Saturday was a big day for the mortgage industry - and for anyone who wants to buy a property or remortgage in the future.
Lenders will have to abide by new rules which mean they must make sure that someone can afford the mortgage they want to take out. They'll also have to give advice, in most cases.
Banks and building societies will still be able to let people take out interest-only mortgages - although some have already decided they don't want to. However, they'll have to make sure there's a "credible strategy for repayment" - i.e. that the borrower has a way of paying the loan off.
Very few people are taking out new interest-only mortgages to buy a property, but last year figures from the regulator, the Financial Conduct Authority (FCA), showed around 2.6 million people already have them.
The FCA has said that mortgage lenders can make use of what are called "transitional rules" if a customer doesn't want to increase the size of their mortgage. These rules will mean that lenders can let customers remortgage without necessarily fulfilling the FCA's criteria for having a credible repayment strategy in place.
You might be scratching your head thinking "why would a lender not want someone to have a repayment strategy in place?". It's a fair question. The problem isn't so much with the theory, rather it's with the way some lenders are interpreting the rules. And, if you want to borrow more, you won't be protected by these transitional rules anyway.
For example, if you have an endowment, it's likely that your lender will take future payments that you make and projected growth (based on growth rates set out by the regulator) into account when working out how much you can borrow on an interest-only basis.
So if, for example, your endowment is currently worth £100,000, but it should be worth £135,000 by the time it matures and your mortgage term ends, you should be able to borrow £135,000, as long as you meet the lender's other criteria. Lloyds Banking Group, Santander and Co-operative Bank are among those that take this approach.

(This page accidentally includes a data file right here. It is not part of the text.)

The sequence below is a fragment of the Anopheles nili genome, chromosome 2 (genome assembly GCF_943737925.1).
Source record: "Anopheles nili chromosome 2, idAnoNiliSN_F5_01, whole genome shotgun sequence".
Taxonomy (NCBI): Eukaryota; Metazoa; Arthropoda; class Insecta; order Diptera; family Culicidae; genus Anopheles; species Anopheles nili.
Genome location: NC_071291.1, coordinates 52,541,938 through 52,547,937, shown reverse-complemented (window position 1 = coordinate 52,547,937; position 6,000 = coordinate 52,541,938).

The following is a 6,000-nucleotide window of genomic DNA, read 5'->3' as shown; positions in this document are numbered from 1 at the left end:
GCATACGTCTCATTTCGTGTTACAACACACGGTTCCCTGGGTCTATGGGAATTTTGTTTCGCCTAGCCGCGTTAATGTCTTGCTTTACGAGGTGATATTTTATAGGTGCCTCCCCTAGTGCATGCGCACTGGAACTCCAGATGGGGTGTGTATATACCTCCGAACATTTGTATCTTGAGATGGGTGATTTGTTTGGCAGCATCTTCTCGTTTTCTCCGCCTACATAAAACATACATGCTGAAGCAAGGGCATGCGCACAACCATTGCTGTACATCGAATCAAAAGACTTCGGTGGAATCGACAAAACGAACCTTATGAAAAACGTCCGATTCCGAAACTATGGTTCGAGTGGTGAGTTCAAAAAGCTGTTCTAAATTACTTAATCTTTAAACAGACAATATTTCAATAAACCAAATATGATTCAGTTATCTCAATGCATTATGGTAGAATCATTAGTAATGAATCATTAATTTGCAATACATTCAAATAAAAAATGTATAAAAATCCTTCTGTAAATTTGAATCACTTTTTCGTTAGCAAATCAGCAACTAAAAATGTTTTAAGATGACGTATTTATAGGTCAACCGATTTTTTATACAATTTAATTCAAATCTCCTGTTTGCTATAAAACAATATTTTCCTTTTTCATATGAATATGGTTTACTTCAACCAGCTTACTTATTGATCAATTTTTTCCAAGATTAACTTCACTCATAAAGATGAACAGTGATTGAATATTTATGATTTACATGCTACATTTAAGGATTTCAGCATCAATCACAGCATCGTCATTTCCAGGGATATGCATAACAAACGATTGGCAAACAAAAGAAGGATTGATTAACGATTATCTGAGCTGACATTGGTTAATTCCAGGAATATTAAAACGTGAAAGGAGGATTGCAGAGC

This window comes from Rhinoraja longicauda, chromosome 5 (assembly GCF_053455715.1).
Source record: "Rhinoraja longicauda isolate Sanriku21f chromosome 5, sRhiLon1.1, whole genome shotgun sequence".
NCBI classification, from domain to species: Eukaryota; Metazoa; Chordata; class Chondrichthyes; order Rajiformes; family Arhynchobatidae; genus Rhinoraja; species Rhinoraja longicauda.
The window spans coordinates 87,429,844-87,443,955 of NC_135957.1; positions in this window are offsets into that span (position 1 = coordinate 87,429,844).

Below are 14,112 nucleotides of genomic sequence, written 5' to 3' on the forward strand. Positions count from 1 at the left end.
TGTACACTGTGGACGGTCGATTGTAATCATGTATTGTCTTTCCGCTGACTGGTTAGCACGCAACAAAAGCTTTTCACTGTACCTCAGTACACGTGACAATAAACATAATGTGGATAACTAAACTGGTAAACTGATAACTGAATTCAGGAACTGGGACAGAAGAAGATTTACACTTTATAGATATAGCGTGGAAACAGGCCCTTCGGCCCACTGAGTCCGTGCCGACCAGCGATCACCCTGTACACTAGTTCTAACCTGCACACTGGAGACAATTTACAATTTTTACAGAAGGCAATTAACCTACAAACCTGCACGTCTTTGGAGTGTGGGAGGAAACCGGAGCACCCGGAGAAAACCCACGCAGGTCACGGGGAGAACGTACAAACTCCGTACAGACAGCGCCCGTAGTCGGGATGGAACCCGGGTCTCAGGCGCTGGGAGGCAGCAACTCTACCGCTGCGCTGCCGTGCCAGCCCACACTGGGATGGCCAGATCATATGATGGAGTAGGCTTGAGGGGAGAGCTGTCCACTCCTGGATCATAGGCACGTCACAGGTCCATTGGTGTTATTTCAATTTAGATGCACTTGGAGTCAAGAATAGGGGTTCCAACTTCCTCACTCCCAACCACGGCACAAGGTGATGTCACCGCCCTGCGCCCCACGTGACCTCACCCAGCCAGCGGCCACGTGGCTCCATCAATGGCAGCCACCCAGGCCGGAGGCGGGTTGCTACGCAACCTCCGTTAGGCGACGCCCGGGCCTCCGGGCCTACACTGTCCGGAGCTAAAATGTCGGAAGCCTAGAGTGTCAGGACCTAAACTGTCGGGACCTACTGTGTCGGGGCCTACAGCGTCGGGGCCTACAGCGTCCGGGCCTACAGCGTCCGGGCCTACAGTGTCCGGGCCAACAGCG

However, if you're relying on something like a stocks-and-shares Isa to pay back your interest-only mortgage, your lender may only take its current value into account - even if you're committed to putting money into it every month until your mortgage is paid off. Yorkshire Building Society and Santander are two that assess current value only.
In some cases lenders are even stricter. Not only will they ignore future growth and contributions, they'll only lend on a percentage of your investment's current value.
For example, Lloyds Banking Group will only take up to 80 per cent of the current value of an investment like a unit trust, shares or a stocks-and-shares Isa into account, and it must be worth a minimum of £50,000. So, if you want an interest-only mortgage of £100,000, you'd need investments worth £125,000 at the time you apply in order to be accepted.
HSBC takes the same approach with stocks-and-shares Isas. Barclays (which provides mortgages under the Woolwich brand) is one of the few that says it takes both future growth and future payments into account.
Ray Boulger, of mortgage brokers John Charcol, says that lenders are "running scared" of the FCA and that their rules aren't logical.
A number of lenders won't let you use cash savings, premium bonds or cash Isas to pay off your mortgage, or - in some cases - buy-to-let property. Mr Boulger wonders how they will cope with the new Isa rules in July which will mean money can be transferred from a cash to a stocks-and-shares Isa, and vice versa.
I can't work out why a lender would only take a percentage of an investment's value into account or why it wouldn't use the FCA's growth rates when assessing how someone will repay their interest-only loan.
Lenders - and borrowers - need to be responsible, but this inconsistent approach doesn't seem to sit well with "treating customers fairly".